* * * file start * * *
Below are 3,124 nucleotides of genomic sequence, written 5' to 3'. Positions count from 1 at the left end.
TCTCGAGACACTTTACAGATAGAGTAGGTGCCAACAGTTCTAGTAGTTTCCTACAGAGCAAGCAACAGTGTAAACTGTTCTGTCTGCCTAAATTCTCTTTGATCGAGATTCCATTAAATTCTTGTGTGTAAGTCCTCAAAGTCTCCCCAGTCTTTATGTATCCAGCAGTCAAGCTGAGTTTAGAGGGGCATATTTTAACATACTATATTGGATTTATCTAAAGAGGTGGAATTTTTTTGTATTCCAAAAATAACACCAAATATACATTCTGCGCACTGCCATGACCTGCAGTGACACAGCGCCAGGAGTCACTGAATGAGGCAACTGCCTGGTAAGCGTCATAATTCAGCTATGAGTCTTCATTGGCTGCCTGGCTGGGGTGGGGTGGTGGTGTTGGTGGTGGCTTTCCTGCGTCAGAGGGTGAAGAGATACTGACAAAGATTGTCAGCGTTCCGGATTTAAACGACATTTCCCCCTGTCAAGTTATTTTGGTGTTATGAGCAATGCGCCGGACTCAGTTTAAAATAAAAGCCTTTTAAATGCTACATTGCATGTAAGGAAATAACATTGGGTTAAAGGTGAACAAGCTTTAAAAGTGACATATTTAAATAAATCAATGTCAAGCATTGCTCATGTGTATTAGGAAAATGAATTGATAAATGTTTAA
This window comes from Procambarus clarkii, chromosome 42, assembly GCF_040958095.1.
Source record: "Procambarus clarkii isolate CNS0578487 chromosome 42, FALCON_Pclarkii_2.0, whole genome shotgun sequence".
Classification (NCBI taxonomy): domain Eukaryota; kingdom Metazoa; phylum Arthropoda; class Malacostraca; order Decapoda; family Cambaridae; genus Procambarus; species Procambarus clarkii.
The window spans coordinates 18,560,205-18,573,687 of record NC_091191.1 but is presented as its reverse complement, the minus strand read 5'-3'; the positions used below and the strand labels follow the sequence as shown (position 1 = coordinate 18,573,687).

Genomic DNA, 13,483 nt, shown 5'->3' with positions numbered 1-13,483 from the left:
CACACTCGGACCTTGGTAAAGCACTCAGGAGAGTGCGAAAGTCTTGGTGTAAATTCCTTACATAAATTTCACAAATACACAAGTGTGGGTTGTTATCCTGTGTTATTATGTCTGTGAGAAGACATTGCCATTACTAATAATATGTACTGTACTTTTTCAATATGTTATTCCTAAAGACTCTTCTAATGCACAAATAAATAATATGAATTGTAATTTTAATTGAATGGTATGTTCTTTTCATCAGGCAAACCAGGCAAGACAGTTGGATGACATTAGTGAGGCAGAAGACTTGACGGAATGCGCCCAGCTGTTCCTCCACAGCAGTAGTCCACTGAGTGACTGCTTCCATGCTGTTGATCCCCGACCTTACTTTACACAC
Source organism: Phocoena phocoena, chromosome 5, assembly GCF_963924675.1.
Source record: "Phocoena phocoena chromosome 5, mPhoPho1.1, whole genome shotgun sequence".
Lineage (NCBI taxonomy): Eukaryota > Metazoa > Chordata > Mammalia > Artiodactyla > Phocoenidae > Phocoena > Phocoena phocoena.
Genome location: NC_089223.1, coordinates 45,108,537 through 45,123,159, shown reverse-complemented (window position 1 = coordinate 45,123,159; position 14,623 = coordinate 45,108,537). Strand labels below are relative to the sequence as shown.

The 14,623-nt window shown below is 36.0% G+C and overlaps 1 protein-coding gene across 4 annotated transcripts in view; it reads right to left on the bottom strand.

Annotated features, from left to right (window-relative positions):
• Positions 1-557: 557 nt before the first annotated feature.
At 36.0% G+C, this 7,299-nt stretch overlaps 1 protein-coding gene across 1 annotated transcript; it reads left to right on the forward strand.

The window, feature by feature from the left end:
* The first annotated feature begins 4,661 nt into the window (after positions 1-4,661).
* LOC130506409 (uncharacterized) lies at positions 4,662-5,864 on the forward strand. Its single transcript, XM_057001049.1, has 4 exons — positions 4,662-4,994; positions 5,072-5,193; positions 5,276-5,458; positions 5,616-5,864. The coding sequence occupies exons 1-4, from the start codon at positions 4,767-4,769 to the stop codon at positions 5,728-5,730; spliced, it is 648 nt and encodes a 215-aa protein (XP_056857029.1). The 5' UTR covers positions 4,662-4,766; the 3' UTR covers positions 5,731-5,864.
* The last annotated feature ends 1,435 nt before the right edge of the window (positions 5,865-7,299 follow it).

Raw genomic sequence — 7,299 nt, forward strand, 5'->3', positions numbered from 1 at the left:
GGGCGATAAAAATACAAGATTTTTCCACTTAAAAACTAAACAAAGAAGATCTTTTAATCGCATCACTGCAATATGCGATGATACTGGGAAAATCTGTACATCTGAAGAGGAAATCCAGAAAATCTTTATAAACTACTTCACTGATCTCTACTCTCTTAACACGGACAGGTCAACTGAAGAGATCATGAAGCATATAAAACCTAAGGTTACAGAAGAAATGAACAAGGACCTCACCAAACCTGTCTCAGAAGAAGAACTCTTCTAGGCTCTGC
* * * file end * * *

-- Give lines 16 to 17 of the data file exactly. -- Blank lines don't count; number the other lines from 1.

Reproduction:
At 36.0% G+C, this 7,299-nt stretch overlaps 1 protein-coding gene across 1 annotated transcript; it reads left to right on the forward strand.

The window, feature by feature from the left end: